1. […] by improving quality controls [and] guaranteeing that charlatans do not prey on a gullible public […].

            Can’t let consumers decide whether to trust what a vendor’s selling.

    2. That’s quite a large leap you take there. I don’t see him promoting anything about subsidized agriculture. Just reporting and refuting the lies of big organic.

    3. Reason has had a lot of posts lambasting those very things – what’s wrong with a single article focusing on the propaganda organic-food pushers use to scare people away from GMOs?

      Besides, enviros trying to force GMO labels on ag. products through the government is a libertarian concern.

  12. improved nutrition, e.g., soy beans improved to supply additional health-promoting omega-3 fatty acids,

    Soy intake has been associated with all sorts of health problems, dramatically reducing testosterone, low sperm concentration, high Lp(a), breast cancer, increased blood pressure and a 2.3 fold increase in bladder cancer risk.

    If you want omega 3, eat fatty fish and nuts.

    1. Commercially produced soybean and canola contain significant amounts of trans-fats. Over a third (testing found levels as high as 37%) of the omega-3 fatty acids become trans-fats during commercial processing, according to testing done by the University of Florida. The more unsaturated a fatty acid is, the more likely it will be damaged during processing. More omega-3 = more trans-fats!

  13. “By the way, organic labels are entirely voluntary and are basically used as a marketing technique to extract extra money from unwitting consumers. ”

    That is an example of editorializing. I would argue that eating corn, for example, that is not bio-engineered to release its own pesticide just doesn’t fall into the category of a marketing gimmick.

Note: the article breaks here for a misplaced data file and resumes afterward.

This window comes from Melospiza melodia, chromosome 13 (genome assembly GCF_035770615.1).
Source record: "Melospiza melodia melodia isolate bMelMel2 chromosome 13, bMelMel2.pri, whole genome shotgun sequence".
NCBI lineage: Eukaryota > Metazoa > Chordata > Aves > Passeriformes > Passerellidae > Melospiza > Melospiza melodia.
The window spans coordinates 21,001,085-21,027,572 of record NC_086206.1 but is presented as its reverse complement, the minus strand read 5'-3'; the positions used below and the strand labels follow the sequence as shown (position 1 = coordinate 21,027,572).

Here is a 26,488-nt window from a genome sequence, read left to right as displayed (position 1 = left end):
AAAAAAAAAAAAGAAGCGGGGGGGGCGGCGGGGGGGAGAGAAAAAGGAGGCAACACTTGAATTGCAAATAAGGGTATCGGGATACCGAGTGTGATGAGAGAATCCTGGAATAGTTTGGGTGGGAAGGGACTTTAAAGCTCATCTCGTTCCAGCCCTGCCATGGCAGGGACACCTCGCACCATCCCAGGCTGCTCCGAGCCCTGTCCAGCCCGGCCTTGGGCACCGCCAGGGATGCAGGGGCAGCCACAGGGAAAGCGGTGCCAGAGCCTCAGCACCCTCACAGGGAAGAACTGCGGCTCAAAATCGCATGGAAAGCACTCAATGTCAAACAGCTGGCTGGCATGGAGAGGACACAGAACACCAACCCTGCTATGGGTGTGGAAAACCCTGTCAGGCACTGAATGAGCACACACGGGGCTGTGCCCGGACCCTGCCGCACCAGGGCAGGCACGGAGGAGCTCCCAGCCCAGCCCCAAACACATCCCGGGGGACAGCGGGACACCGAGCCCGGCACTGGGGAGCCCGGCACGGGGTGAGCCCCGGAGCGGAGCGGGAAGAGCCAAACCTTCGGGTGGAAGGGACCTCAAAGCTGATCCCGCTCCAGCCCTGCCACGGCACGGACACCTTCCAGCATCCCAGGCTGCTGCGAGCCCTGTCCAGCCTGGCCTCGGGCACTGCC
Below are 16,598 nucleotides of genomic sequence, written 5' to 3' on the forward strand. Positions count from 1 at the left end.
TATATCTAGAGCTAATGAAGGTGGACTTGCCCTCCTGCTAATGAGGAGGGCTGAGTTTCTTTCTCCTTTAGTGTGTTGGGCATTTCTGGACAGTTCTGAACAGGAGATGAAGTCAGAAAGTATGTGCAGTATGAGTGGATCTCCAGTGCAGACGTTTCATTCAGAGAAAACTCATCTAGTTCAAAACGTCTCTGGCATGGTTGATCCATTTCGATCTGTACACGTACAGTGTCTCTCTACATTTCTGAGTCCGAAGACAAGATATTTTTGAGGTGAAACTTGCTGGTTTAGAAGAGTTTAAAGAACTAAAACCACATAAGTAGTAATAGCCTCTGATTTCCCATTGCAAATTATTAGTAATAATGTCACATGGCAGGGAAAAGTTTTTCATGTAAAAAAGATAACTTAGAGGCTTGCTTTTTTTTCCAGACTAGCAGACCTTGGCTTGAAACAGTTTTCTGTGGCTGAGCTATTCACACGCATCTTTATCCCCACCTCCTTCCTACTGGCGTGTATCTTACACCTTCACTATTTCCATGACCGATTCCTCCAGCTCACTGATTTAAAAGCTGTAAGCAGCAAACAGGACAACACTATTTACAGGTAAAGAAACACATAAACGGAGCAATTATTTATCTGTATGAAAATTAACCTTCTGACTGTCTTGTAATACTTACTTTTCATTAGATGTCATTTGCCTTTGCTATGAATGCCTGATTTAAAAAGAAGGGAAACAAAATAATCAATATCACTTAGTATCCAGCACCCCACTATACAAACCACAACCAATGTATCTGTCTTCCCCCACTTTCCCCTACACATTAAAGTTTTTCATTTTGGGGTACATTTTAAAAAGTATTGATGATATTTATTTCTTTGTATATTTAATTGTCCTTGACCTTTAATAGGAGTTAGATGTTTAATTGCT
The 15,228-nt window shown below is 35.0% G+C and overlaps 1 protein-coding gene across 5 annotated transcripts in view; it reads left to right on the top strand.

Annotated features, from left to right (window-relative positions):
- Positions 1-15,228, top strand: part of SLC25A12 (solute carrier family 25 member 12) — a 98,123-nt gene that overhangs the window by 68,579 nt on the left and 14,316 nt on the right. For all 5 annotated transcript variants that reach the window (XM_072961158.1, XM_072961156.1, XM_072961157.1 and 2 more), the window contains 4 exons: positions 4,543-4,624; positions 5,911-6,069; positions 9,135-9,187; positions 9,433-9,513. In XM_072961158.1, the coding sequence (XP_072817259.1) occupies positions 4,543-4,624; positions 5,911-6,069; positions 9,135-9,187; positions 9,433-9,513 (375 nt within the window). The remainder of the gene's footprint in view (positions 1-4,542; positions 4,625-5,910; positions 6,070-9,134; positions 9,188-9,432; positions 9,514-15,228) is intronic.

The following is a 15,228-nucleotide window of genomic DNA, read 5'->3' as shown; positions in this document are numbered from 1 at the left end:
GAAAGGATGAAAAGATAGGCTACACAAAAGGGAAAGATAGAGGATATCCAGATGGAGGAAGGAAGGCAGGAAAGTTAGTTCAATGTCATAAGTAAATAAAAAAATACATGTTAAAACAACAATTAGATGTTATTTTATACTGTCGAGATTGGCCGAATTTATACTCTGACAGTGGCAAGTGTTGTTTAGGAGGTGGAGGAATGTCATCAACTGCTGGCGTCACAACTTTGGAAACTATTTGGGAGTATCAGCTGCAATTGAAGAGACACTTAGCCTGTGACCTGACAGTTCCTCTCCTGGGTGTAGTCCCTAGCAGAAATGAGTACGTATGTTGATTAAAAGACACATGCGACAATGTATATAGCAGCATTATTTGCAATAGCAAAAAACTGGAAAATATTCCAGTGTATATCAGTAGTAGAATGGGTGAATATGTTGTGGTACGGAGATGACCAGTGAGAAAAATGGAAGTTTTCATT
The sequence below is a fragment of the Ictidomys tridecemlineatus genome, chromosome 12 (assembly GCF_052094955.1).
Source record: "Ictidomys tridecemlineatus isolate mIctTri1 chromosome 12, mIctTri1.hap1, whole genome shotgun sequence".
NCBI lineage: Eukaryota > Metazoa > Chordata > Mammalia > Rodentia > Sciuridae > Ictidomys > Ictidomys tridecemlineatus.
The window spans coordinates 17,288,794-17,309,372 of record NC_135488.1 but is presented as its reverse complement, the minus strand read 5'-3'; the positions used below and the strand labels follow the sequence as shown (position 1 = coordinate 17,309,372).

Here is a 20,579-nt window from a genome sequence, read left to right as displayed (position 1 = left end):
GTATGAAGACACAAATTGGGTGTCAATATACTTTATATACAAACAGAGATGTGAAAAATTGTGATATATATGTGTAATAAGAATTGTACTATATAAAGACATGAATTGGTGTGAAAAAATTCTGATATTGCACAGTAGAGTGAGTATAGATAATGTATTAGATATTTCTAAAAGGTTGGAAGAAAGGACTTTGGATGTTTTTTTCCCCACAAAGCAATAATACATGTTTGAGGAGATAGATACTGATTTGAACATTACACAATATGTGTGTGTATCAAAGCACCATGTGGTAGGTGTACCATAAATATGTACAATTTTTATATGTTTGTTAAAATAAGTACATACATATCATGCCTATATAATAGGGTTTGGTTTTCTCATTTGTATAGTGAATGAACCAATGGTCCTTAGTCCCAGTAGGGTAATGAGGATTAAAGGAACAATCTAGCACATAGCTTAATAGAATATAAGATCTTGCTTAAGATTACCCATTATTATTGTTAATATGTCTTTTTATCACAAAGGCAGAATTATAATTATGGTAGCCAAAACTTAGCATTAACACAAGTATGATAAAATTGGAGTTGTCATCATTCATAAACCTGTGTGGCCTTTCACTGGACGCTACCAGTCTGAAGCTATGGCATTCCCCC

1. eating corn that is not bio-engineered to release its own pesticide just doesn’t fall into the category of a marketing gimmick.

      So you know a lot of people that have gotten sick or died from eating GMO corn? That sentence is near impossible to follow.

      1. Considering it’s only been around since the 1990’s, i would say that the data is incomplete – though the fact that the US has one of the highest cancer rates of any industrialized nation – and some of the lowest food standards – should be reason for pause.

        1. The data is incomplete so the government should go ahead and act on it anyway.

          The US has the highest cancer rate so it must be because of GMO food.

        2. Right, but the studies where they dose the hell out of rats with bt protein and nothing happened is reason to hit play again.
          The precautionary principle kills.

      2. but again, I’m just arguing that all subsidies and taxes should be removed. let the cost of bringing a non-gmo food product to market have the same opportunity as a gmo food product. i don’t believe anyone can construe that as an unfair position.

        1. You’re actually just picking apart bits of Ron’s column. One nice thing about the comments section here is that it isn’t Twitter. You should feel free to spend a couple sentences putting together a readable point.

          I agree that all subsidies and tax penalties should be removed.

        2. No one does. I (and I assume others) are just confused why you can’t see how Big Organic demanding the government intervene in GMO labeling is not a libertarian concern.

          Specifically attaching a “Warning” prior to reporting a product’s GMO content is where I have the most beef (har har) with this issue. It sets up in the consumer’s mind, “Oh, a warning label; GMOs must be bad.” If the data are incomplete concerning the health risks of GMOs, this warning label is nothing but BO propaganda, designed so it can label its products “GMO free,” thereby attracting consumers to its products. In the end, as Bailey notes, BO designs these methods to increase its market share, not to honestly inform consumers.

    2. Lol if you are afraid of bt you must be a lowly, crawly, insect. There is no mechanism for it to hurt mammals and the protein (let’s be specific instead of editorializing with pesticide) is broken down very quickly in the gut. But if you want corn labeled as containing bt, than all organic produce would also have to be labeled as having bt.